That's all for this week from us. Business Live will be in the safe hands of Howard Mustoe and Matthew West from 06:00 on Monday. In the meantime, enjoy the weekend.
- Welcome to the new-look Business Live page
- European markets open higher
- Bank of England says interest rate rise unlikely
- The morning's main business programmes are available on the Live Coverage tab
Are market traders getting paid too much? The Atlantic has a story onrats that can accurately predict the price of foreign exchange futures or crude oil. And their bonus package consists only of food pellets. "One bottleneck is that a rat can only make about 20 trades before getting tired - so hedge funds would need a lot of rats to accumulate any useful amount of data," it reads.
Morgan Stanley reported an 87% rise in third-quarter earnings. Trading and wealth management divisions helped. Net income was $1.65bn.
A press release reaches us from AshleyMadison.com, the self-described "leading site for extramarital affairs", which says it has launched in India, with great success. More than 50,000 users signed up, 100,000 unique page views. "Numbers that would make any online business see a new country launch as successful - especially if what you're selling is infidelity in India." Business Live feels it is time for a picture on the page but, frankly, is ducking this challenge.
The Federation of Small Businesses is happy about the possible new ISA, which sets out options to include peer-to-peer loans in ISAs. John Allan, chairman, says: "Encouraging investment by peer-to-peer investors through the tax relief afforded by the ISA wrapper will give a boost to alternative finance channels. This increases choice in the market and provides competition to the banks."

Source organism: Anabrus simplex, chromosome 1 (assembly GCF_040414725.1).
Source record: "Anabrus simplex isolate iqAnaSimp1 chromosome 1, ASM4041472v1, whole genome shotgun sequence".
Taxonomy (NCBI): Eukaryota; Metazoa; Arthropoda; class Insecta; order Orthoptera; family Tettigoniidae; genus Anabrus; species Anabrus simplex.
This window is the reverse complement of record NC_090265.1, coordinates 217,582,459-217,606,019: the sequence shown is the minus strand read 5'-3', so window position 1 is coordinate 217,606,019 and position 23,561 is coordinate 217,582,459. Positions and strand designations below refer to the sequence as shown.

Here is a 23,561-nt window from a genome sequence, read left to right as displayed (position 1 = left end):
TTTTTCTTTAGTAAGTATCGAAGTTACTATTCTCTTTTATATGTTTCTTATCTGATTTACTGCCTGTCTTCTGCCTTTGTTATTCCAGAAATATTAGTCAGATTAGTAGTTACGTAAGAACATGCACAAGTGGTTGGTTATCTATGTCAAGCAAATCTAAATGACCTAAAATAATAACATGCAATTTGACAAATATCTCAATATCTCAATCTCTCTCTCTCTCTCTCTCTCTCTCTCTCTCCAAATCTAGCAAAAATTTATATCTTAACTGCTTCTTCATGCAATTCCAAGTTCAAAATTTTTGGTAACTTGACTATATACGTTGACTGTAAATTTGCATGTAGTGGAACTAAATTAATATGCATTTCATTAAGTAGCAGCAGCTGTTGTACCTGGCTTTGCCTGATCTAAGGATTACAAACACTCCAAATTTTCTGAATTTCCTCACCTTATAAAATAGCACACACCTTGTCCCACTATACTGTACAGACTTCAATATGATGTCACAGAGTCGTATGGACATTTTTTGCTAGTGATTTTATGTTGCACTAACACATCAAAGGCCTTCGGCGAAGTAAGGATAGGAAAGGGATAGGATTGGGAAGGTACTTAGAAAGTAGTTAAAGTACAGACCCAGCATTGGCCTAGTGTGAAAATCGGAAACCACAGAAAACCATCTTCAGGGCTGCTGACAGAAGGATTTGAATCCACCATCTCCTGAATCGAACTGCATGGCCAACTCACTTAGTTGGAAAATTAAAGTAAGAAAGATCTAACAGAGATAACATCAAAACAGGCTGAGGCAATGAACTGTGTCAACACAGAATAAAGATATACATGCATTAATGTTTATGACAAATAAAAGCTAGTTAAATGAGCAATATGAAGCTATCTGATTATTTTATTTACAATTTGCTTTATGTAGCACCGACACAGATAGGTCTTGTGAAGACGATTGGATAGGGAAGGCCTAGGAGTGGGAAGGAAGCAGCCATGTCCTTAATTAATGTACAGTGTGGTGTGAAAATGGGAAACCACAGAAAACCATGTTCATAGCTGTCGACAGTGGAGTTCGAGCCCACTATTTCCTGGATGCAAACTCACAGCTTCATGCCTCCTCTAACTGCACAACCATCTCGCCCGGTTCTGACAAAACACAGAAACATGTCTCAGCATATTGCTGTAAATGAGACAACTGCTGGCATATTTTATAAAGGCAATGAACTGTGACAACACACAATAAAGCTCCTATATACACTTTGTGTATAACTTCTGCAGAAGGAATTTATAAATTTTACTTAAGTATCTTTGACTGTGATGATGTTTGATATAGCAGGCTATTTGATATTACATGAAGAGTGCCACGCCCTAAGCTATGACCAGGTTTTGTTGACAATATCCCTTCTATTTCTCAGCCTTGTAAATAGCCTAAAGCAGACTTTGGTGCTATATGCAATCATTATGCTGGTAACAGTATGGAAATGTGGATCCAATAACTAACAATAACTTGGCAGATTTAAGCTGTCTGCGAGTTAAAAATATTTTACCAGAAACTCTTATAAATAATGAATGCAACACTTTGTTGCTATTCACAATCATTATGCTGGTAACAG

Virgin Money has postponed its London stock market listing. It will delay plans to raise around £150m. It said: "Virgin Money continues to progress its plan for an initial public offering, mindful of market conditions. It now expects admission to occur later than October 2014 and as soon as constructive market conditions allow."
More on the new ISA being considered by the government. It would be for people who lend money via peer-to-peer (P2P) borrowing sites. Peer-to-peer websites, like Zopa and RateSetter, accept money from savers which they then lend out to individuals or businesses. Often they attract an above-average return, albeit with more risk. Lenders can, in theory, lose their money, if the borrower is unable to pay it back.